Are you willing to let others suffer for your ideology?
A. No—e.g., MLK’s “Letter from Birmingham City Jail”
B. Yes—e.g., House Republicans shutting down the government and risking default for spending bills already passed by their own legislative process
If you answered (A), you may be an oppressed minority.
If you answered (B), you are an oppressive minority.
Banff & Jasper National Parks
There are three things I learned as we played tourist over the long weekend: (1) Parks Canada is significantly better funded than the National Park Service; (2) international visitation for the Canadian national parks dramatically exceeds that of our own crown jewels; and (3) my—oh, my—the sheer amount of people, and the Disneyland-style directions for herding them all into a few places, is numbing. Parks Canada and their vendors have a well-oiled machine designed to give you just enough of an outdoor-wilderness experience without taxing you too much, extracting a great deal of money from you in the process. I actually had a surprisingly difficult time finding information about things to do in the park that didn’t involve waiting in long lines.
It was a quick trip, as much for reconnaissance as for mere enjoyment, so we rarely took the opportunity to explore off the beaten path. After a day and a half of constant queuing, this became overwhelming. So we explored a little more, escaping the crowds only for an evening as I fished a rather minor lake on a rather minor trail. Still, it was beautiful, and we will be back and armed with more resolve, more information, and more time.
Lake Louise—the canoes cost C$40 an hour.
Athabasca Glacier on the Columbia Icefield
A wider view of the Columbia Icefield complex
Glacier National Park
At the beginning of the summer, I began working with the Citizen Science program at Glacier to help the Park Service keep track of loons, pikas, and mountain ungulates. So, on the weekend before school began, I did a big loop in Many Glacier to catch a couple of the less visited sites. We started late in the afternoon on Friday, staying at Poia Lake where I would do a survey in the morning. Then, we went over Red Gap Pass and down to Elizabeth Lake for a simultaneous loon and ungulate survey, coming up and out via Ptarmigan Tunnel.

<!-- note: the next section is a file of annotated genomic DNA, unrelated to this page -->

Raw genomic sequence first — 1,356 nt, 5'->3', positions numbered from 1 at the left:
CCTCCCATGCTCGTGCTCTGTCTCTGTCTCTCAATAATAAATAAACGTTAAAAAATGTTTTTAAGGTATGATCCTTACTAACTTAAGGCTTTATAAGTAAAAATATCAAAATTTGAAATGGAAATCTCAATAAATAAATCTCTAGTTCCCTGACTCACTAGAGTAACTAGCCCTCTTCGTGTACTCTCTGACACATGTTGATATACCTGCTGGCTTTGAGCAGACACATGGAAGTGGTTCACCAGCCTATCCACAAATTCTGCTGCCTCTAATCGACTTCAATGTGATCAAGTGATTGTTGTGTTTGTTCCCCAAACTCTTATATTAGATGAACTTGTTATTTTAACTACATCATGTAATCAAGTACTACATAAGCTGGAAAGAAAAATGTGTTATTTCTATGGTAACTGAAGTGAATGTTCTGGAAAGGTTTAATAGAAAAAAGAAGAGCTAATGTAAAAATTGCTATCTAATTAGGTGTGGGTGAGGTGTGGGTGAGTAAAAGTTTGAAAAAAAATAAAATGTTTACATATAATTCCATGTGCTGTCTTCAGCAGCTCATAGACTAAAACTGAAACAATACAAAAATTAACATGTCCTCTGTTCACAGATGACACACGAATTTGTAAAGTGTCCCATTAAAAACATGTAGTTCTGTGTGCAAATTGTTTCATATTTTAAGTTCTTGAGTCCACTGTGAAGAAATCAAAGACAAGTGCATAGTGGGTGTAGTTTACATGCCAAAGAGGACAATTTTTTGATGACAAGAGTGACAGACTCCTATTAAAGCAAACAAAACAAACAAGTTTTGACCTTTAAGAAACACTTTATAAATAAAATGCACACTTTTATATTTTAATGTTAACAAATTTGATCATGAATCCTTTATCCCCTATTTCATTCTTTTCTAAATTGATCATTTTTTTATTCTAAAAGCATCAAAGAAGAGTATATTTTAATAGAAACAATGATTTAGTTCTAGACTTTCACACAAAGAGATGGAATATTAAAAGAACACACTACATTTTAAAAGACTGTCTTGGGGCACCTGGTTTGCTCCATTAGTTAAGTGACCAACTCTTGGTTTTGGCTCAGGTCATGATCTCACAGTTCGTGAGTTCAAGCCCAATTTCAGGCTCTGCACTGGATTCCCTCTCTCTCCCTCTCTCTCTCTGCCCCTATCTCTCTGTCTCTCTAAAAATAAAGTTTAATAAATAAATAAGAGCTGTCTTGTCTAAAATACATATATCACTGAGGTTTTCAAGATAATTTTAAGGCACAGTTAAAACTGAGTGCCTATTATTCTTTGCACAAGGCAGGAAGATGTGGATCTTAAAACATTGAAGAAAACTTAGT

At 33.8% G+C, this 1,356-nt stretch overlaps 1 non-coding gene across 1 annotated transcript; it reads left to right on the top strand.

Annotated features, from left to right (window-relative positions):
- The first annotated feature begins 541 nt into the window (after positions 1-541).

The loop is an odd one in high summer, combining some of Glacier’s least-visited country with its most-visited. Even so, it is beautiful, and the smoke stayed far away. Only a light haze, typical for this time of year, obscured our vision.
Yellowstone National Park
Our original plan was to hike the Beartooth Plateau and investigate the reputation of the trout in its lake system. However, our plans changed, and we spent only one night near the Montana-Wyoming border as the wind poured smoke over us from a nearby fire. Finding that rather intolerable, we hiked out and checked our maps, realizing that we were only an hour or so from Cooke City and from Yellowstone. So to Yellowstone we went.
Our improvised Plan B turned out much better than Plan A, and after visiting a ranger station we had permits in hand. The area was noticeably less smokey, even if we could see plumes from several surrounding fires rising like white columns into the sky. We soon discovered that, as far as we could tell, we had all of Wyoming north of the Yellowstone River and west of Hellroaring Creek to ourselves—despite never being more than four-and-a-half easy miles from the trailhead. Not bad for a national park in high summer.
The smoke plume from the Emigrant Fire in the Gallatin National Forest in Montana.
Looking down on the Black Canyon of the Yellowstone.
We found a number of impressive elk sheds in the area—a few several feet in length and nearly all found and relocated by hikers. But none were still attached as with this bull.
The Yellowstone River